By many accounts, the Republican leadership (at least in the House, where Speaker John Boehner bestrides the chamber like a leather-skinned Colossus), is working to pull together some sort of "immigration reform" that will doubtless go poorly. Already one wing of the GOP is clamoring that "Amnesty=Suicide" and the other is…saying that newcomers are welcome but only after we finish building a 10,000-foot-tall fence that stretches along the coast from San Diego to Boston's Logan Airport.
In my latest Daily Beast col, I suggest that, if the GOP is actually serious about its limited-government rhetoric, it should use the immigration issue as a way to talk about reducing the size, scope, and spending of the federal government—especially on welfare programs for the native-born folks who have become increasingly dependent on such handouts since George W. Bush increased spending on food stamps, disability claims, and unfunded extensions of long-term unemployment benefits.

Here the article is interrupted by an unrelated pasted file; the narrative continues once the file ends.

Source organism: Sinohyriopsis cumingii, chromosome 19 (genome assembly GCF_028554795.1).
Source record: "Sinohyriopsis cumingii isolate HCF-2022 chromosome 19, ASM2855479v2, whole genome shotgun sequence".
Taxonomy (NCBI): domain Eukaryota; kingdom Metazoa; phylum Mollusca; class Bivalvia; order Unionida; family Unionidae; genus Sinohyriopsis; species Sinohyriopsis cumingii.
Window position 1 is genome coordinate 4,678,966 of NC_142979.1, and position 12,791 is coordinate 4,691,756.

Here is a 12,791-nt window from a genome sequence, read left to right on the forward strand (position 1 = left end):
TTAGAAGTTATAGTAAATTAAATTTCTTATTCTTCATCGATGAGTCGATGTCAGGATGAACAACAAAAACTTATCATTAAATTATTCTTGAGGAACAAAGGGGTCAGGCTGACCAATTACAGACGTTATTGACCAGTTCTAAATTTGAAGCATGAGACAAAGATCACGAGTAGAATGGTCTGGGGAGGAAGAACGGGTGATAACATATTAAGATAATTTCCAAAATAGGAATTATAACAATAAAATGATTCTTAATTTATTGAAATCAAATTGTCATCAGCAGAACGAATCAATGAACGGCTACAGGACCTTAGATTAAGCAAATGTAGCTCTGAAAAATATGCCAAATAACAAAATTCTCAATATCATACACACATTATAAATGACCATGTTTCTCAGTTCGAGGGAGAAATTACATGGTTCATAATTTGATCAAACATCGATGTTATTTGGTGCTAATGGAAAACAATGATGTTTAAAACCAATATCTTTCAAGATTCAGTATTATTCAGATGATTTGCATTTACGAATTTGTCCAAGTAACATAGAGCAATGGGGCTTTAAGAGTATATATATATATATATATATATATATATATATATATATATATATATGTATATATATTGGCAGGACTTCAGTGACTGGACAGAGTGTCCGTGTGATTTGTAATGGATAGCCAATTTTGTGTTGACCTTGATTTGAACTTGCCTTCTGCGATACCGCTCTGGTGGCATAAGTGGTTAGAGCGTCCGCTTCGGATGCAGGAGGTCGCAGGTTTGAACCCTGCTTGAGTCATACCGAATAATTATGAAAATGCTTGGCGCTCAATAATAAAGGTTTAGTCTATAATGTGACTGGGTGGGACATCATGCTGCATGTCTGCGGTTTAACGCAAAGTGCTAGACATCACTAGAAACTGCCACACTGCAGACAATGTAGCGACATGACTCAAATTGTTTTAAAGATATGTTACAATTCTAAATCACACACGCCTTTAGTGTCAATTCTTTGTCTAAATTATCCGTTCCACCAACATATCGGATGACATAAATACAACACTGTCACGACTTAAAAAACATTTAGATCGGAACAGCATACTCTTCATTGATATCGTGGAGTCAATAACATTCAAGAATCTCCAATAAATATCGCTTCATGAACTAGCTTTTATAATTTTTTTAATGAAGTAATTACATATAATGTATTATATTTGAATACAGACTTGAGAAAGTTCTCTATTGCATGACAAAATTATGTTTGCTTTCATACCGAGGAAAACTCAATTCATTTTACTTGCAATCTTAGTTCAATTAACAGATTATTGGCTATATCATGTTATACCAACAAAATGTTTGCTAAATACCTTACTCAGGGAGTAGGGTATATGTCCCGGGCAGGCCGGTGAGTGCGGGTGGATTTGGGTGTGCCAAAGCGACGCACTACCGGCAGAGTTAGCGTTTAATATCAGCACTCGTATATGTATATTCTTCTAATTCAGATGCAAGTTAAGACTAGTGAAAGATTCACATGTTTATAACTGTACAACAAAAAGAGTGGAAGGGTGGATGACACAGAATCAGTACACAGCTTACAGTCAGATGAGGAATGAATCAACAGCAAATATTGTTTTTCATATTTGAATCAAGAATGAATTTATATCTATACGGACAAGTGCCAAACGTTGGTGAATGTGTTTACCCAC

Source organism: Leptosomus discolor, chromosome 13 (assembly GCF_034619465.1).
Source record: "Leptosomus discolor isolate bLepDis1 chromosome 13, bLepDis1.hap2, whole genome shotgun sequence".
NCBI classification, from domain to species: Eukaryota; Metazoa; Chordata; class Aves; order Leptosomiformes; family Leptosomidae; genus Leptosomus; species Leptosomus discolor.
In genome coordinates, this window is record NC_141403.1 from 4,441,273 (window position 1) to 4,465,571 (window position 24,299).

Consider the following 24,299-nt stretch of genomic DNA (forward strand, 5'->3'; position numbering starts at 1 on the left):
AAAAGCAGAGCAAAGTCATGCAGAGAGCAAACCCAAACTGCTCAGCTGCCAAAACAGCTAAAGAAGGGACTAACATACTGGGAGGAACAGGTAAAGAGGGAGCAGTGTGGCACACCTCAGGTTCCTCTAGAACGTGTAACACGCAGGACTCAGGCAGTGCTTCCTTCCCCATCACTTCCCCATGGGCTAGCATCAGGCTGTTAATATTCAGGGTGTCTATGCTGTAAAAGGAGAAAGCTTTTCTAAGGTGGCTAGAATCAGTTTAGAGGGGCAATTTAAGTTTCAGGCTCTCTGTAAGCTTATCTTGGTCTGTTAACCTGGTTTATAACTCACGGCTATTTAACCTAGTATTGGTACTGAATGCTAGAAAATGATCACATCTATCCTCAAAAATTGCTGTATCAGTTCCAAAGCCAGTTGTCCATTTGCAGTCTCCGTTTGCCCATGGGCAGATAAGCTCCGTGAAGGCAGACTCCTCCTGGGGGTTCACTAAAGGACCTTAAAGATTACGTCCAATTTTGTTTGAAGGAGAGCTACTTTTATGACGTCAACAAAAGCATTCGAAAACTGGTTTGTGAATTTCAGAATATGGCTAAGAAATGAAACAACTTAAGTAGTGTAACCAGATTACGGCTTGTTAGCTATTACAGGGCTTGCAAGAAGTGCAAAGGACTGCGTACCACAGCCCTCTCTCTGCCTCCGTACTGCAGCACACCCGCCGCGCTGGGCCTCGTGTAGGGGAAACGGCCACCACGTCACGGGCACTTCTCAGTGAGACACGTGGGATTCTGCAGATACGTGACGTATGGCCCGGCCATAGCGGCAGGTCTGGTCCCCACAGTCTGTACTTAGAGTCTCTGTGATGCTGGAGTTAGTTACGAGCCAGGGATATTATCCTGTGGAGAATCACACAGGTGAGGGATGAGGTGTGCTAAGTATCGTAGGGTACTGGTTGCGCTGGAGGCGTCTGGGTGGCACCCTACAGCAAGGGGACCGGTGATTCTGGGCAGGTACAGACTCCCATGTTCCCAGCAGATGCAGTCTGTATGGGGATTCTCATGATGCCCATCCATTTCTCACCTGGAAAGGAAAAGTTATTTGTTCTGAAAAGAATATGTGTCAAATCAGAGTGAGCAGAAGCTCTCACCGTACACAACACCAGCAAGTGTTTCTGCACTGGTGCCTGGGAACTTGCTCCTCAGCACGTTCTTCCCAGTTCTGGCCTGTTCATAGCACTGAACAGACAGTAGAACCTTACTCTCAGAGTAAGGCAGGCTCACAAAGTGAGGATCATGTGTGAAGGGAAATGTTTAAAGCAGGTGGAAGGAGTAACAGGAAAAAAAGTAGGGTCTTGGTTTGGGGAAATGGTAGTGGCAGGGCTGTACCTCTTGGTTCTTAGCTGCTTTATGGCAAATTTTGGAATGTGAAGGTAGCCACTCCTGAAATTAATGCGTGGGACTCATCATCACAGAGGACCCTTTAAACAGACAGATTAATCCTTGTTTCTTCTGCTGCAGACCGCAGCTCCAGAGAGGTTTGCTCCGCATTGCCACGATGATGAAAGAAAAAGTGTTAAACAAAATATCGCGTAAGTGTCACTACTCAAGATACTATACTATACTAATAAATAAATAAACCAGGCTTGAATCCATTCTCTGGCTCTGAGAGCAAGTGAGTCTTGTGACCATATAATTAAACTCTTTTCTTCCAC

Republicans insist that the federal government is too inefficient and incompetent to deliver the mail or to oversee health care, but it's nonetheless qualified to police thousands of miles of borders and run employment checks on hundreds of millions of workers? Come on guys, get your story straight.
The simple fact, one that Republicans should embrace, is that governments don't really control aggregate immigration flows any more than they control aggregate consumer demand. Immigration is the result of far larger forces than even totalitarian governments can control, including economic opportunity in the destination country and material conditions in the home country….
In late 2008 and early 2009 – a period in which spending authority was shared by Presidents Bush and Obama – real federal outlays shot up to around $10,000 per capita and show no signs of coming down anytime soon. Indeed, budget deals these days seem to be little more than bi-partisan raids on proposed spending reductions such as the sequester.
If Republicans are really the party of free trade and limited government – and if they really believe in American exceptionalism and the lure of the Shining City Upon a Hill – they'll take this opportunity to welcome immigrants while rolling back the welfare state.